Thursday, October 24, 2013

872. Four Weddings and a Funeral (1994)

Running Time: 117 minutes
Directed By: Mike Newell
Written By: Richard Curtis
Main Cast: Hugh Grant, Andie MacDowell, James Fleet, Simon Callow, John Hannah
Click here to view the trailer


So far, this vacation is proving to be quite productive, as not only have I written three reviews in the past day and a half, I also have four of the seven FRIGHTFEST films written and scheduled to post. Of course, this means that starting tomorrow, prepare to get bombarded with film reviews from yours truly. Anyway, "Four Weddings and a Funeral"...

The film's plot is all right there in it's title: four weddings and one funeral. The film starts, believe it or not, with a wedding, in which the friends and family of the happy couple gather together to bless the impending matrimony. The couple involved in the nuptials really aren't the important part, as the audience takes the time to become more intimate with the guests. There's Charles (Grant), confirmed and seemingly lifelong bachelor, his just as hopeless flat mate Scarlett, his deaf brother David, his gay best friend Matthew (Hannah), Matthew's partner Gareth (Callow), Charles' other, female friend Fiona (Kristen Scott Thomas) and a host of others. While at wedding #1, Charles meets and participates in love at first sight with the beautiful, American Carrie (MacDowell). At the end of the night, he ends up in her hotel room and...well, one thing leads to another. The next morning, she heads back to America, leaving him a bit broken hearted. Luckily, there's another wedding on the way, as two more of Charles' friends tie the knot and this time, Carrie is invited again and again she and Charles end the night in bed. However, this time Carrie arrives with the news of her own impending wedding, as she's engaged to a Scotsman. She sleeps with Charles despite this and then there's a brief, sort of intermission from the celebrations of wedding bells, so that the filmmaker can cement the fact that Charles and Carrie are madly attracted to one another, despite her engagement. I won't blow the rest of the film for you, but the film does a fine job of making you guess who will be the next two to get married and who will die.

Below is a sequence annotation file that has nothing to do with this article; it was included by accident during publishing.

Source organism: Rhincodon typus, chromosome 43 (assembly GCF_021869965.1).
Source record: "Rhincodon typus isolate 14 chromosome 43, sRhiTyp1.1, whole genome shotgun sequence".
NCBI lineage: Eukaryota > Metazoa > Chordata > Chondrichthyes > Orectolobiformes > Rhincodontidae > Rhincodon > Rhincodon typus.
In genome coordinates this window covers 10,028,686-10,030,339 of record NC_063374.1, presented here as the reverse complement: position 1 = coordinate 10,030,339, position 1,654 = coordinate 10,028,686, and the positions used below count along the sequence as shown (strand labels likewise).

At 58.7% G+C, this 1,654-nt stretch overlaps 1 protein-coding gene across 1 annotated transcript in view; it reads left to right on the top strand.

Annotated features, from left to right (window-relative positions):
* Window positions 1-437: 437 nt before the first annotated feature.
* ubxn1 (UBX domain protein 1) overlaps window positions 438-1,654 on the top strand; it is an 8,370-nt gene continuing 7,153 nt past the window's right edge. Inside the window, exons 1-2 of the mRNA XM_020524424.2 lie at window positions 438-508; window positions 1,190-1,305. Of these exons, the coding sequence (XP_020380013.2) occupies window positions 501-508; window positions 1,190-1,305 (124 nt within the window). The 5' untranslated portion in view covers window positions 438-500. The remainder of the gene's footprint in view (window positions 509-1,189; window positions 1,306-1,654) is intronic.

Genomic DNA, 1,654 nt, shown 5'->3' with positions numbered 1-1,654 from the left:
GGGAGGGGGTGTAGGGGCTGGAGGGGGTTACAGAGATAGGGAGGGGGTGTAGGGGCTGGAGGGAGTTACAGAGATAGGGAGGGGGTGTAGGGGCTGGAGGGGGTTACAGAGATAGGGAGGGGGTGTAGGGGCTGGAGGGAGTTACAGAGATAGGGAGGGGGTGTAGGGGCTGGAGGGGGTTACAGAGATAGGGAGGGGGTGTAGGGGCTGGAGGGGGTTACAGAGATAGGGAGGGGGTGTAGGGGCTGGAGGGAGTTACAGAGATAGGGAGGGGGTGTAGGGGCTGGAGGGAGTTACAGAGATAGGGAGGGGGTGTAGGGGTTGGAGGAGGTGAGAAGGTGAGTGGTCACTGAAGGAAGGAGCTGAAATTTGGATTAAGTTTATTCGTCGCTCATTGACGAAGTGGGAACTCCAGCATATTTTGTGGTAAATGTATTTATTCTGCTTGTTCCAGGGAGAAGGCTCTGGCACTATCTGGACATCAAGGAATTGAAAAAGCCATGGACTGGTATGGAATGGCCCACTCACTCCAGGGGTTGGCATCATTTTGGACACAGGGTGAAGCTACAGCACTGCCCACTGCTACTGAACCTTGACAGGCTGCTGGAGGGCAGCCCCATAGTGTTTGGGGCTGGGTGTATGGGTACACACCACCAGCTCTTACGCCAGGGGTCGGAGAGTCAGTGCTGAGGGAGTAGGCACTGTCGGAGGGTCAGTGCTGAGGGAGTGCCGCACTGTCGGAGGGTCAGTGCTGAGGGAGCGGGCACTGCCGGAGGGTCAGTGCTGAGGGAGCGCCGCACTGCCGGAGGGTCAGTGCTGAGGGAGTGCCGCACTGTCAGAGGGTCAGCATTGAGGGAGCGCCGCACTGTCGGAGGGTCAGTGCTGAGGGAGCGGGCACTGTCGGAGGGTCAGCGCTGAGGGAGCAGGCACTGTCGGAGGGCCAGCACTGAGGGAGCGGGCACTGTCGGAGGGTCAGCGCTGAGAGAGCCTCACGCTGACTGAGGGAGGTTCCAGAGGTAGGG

Stop all the clocks, cut off the telephone,
Prevent the dog from barking with a juicy bone,
Silence the pianos and with muffled drum
Bring out the coffin, let the mourners come.

Let aeroplanes circle moaning overhead
Scribbling on the sky the message He Is Dead,
Put crepe bows round the white necks of the public doves,
Let the traffic policemen wear black cotton gloves.

He was my North, my South, my East and West,
My working week and my Sunday rest,
My noon, my midnight, my talk, my song;
I thought that love would last for ever: I was wrong.

The stars are not wanted now: put out every one;
Pack up the moon and dismantle the sun;
Pour away the ocean and sweep up the wood.
For nothing now can ever come to any good.